Samuel Adams and John Hancock were the most effective revolutionaries for a long time. King George once singled them to be returned to England for a prompt hanging.

Watching what the Bank of england did to his father, family, and friends turned Samuel Adams into a revolutionary without need for rest.

Alexander Hamilton had the right ear of Washington, much to the chagrin of both Adams and Jefferson, and was able to almost duplicate the Bank of England's system for our first central bank.

The Federal Reserve is our third central bank. Jefferson fought the first. Jackson fought the second and prevailed in spite of the banks director throwing the nation into a depression...which made good on his threat.


http://www.cnn.com/2009/POLITICS/01/13/ ... topstories
Obama is the bankers boy.


These are my opinions of course. Everything else I say is iron clad....lol.

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 Post subject: Re: DAVID MCCULLOUGH'S JOHN ADAMS
PostPosted: Wed Jan 14, 2009 12:29 am 
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I did not know that John Adams had a daughter who died of breast cancer. In the miniseries, this is another excruciating scene as Nabby Adams Smith (Sarah Polley) is subjected to a mastectomy in an upstairs bedroom of the Adams farmhouse (known as Peacefield); no anesthetic is used. Nabby is described by the doctor as bearing up with great fortitude. She lived two more years.

It's rather ironic that Sarah Polley's mother died of breast cancer when Sarah was very young.

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That other party, they work for people who don't need help.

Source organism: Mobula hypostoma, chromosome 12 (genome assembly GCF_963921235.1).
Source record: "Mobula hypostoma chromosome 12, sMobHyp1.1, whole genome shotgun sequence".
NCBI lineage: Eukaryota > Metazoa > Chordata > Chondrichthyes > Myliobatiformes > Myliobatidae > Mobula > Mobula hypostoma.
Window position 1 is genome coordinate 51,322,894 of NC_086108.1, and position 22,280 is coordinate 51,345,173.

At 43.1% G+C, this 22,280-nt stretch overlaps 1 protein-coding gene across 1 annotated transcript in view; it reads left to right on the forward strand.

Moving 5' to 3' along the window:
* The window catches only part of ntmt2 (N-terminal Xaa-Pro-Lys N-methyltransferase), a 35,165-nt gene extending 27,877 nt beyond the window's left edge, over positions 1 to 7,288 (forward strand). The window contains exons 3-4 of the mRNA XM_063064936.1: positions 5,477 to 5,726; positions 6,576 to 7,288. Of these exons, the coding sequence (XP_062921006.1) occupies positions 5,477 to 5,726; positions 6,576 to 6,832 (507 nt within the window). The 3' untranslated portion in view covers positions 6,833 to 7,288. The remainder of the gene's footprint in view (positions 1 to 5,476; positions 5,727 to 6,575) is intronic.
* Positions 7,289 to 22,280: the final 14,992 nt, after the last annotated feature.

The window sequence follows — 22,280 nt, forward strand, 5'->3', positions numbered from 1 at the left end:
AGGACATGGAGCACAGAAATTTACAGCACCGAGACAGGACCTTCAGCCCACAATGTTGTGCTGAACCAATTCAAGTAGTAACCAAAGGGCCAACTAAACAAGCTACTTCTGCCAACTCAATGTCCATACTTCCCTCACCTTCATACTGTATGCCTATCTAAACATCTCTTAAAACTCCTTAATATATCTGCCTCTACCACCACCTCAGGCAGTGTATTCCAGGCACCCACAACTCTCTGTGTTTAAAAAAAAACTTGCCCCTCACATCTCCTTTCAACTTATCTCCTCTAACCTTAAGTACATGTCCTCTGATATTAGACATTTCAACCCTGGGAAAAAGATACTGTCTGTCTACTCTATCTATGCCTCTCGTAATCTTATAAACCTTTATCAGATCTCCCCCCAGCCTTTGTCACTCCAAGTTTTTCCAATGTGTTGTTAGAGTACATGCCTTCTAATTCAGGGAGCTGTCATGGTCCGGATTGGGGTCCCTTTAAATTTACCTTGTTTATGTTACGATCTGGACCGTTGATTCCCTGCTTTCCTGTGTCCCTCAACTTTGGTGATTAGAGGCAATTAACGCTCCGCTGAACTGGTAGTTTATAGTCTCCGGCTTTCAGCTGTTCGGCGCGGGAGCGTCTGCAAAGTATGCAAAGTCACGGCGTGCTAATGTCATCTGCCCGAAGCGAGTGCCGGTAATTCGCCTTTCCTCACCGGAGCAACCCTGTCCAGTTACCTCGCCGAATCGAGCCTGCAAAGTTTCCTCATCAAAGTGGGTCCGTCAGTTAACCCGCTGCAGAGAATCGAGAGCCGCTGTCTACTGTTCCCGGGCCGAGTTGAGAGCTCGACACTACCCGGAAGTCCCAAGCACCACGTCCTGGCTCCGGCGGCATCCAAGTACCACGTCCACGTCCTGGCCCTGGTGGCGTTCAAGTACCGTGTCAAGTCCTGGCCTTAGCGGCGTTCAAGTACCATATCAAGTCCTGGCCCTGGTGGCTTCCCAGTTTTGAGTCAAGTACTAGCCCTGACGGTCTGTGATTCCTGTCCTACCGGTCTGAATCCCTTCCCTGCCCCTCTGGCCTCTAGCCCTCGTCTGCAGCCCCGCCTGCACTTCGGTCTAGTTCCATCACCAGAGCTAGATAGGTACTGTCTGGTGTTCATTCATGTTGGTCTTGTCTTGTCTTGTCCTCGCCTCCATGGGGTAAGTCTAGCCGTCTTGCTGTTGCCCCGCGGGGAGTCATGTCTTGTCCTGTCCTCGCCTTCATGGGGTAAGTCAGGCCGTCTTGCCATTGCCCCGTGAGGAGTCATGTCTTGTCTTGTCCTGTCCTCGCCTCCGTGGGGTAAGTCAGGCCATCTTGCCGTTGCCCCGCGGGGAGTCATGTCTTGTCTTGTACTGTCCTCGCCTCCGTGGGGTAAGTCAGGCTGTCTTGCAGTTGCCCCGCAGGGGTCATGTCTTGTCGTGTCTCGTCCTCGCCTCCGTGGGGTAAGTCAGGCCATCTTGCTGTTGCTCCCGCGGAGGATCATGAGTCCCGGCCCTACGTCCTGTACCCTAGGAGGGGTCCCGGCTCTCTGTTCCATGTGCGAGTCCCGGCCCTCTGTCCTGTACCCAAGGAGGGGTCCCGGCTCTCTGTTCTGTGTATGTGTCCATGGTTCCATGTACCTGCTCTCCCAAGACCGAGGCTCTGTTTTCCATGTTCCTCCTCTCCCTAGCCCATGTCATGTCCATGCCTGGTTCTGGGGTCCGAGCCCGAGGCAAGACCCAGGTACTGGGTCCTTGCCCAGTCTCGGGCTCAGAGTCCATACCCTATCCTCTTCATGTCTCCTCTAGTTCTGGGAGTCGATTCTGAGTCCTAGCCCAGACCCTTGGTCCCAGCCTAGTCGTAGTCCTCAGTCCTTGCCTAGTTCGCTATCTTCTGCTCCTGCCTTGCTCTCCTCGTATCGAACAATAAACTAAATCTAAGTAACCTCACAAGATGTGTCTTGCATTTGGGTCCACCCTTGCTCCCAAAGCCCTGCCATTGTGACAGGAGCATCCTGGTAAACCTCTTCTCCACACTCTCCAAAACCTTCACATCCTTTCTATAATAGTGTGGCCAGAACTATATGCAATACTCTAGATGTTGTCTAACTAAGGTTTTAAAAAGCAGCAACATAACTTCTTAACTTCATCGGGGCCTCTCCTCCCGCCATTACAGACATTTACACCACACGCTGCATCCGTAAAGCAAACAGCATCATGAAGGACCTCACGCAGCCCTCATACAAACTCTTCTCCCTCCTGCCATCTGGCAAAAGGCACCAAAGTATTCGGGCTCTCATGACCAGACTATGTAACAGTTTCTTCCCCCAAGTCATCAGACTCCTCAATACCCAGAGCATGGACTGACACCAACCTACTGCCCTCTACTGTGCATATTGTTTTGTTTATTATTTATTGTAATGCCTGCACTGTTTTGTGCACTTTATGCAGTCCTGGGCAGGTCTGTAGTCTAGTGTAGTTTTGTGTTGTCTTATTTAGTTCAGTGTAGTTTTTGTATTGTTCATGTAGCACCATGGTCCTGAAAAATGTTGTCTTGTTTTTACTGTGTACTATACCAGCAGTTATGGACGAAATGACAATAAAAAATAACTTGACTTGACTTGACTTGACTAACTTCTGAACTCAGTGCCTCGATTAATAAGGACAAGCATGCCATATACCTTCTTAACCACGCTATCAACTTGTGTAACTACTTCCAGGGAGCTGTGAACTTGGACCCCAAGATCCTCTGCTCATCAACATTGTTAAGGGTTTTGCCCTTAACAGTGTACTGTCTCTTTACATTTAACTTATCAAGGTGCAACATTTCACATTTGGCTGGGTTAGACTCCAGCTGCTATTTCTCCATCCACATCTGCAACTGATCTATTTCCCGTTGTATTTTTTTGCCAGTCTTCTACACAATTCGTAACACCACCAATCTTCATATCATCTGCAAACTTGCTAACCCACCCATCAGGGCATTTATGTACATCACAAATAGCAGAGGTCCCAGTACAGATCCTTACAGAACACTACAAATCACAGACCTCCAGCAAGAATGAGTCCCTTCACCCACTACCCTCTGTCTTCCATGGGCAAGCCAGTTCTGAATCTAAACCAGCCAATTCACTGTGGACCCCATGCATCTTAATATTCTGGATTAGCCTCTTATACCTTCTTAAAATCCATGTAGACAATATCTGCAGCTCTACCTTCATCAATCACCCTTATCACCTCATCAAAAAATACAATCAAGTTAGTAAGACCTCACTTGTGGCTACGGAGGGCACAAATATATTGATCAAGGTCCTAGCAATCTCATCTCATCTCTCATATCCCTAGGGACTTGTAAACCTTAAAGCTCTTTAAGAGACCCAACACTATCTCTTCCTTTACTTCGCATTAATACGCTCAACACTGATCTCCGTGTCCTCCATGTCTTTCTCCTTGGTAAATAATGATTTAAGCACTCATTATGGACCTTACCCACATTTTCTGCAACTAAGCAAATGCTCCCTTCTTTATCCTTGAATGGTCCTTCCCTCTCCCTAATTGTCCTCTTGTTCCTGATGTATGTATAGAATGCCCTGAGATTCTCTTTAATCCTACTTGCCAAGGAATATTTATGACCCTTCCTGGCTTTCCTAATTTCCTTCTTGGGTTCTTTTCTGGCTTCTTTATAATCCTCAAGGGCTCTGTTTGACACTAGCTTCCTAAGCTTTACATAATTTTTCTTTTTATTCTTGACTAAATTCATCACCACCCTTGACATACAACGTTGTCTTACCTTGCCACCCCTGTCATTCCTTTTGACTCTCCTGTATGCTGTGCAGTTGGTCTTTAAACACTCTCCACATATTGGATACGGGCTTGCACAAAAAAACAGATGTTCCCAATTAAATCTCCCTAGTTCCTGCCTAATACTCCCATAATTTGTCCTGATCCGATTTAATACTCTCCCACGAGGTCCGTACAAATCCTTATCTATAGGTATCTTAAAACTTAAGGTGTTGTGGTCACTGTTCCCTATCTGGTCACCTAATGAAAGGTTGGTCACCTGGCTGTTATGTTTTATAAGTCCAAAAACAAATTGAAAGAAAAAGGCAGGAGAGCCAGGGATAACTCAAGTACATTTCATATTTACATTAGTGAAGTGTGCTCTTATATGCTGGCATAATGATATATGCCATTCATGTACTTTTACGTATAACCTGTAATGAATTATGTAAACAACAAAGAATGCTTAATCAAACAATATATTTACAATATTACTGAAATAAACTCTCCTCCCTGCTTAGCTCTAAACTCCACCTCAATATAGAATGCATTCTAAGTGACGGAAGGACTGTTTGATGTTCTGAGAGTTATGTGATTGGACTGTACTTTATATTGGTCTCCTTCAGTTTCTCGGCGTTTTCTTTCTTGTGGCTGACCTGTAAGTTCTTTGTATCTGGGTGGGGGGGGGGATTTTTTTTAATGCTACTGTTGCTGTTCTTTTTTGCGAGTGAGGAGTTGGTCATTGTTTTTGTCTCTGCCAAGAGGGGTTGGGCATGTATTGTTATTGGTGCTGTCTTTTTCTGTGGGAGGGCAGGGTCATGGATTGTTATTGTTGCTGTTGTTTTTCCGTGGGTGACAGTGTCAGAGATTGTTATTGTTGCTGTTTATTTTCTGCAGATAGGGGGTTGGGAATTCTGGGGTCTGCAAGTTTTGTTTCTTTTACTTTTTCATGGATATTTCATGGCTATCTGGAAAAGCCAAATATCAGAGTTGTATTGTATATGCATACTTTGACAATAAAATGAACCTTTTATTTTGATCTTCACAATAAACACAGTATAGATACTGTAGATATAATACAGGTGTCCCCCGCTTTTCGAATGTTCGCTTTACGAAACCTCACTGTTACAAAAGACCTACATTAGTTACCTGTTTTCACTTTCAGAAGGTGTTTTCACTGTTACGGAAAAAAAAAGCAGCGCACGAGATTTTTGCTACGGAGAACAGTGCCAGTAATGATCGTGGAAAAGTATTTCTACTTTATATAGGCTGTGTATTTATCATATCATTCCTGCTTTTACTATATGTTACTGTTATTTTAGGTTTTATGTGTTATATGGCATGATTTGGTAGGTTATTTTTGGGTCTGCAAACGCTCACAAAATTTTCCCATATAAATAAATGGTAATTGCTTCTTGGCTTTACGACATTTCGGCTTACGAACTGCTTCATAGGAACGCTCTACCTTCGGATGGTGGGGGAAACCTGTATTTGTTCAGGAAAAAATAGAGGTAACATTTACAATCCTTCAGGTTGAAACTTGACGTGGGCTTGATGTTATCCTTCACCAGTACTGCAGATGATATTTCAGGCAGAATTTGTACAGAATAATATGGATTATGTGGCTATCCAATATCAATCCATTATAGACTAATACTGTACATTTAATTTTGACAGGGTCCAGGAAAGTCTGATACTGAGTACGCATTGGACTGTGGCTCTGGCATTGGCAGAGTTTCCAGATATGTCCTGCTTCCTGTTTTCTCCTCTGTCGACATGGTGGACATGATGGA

That's all there is to it."

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 Post subject: Re: DAVID MCCULLOUGH'S JOHN ADAMS
PostPosted: Wed Jan 14, 2009 4:25 am 
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Purple Tang wrote:
Mighty oak 1 wrote:
I've never seen it, but I will say that I know that the war was NOT about a tea tax, as I was taught in skool.lol

Our fore fathers were all about printing our own money...............that was the primary reason for the war.

I'm not so sure we actually won that war..............we got privileges.

First line in The Paris Peace Treaty of September 30, 1783 :

Quote:
It having pleased the Divine Providence to dispose the hearts of the most serene and most potent Prince George the Third, by the grace of God, king of Great Britain, France, and Ireland, defender of the faith, duke of Brunswick and Lunebourg, arch-treasurer and prince elector of the Holy Roman Empire etc., and of the United States of America,
The treatyHere
Clearly he states that he is the arch-treasurer and the prince elector of the United States of America.

Now who, in their right mind, would agree to this statement.

Seems to me, we've been bamboozled.



I think the war really was about taxation as much as anything. Plus printing our own money. There would have been no Revolution if the Bank of England (AKA: sea bank) had not forced the Boston area bank (AKA: land bank), that the father of Samuel Adams was a director of, into closure. The Boston bank did not use the gold standard, it recognized that any commodity could be used. It was effective and the Bank of England was very concerned about that.

Samuel Adams and John Hancock were the most effective revolutionaries for a long time. King George once singled them to be returned to England for a prompt hanging.

Watching what the Bank of england did to his father, family, and friends turned Samuel Adams into a revolutionary without need for rest.

Alexander Hamilton had the right ear of Washington, much to the chagrin of both Adams and Jefferson, and was able to almost duplicate the Bank of England's system for our first central bank.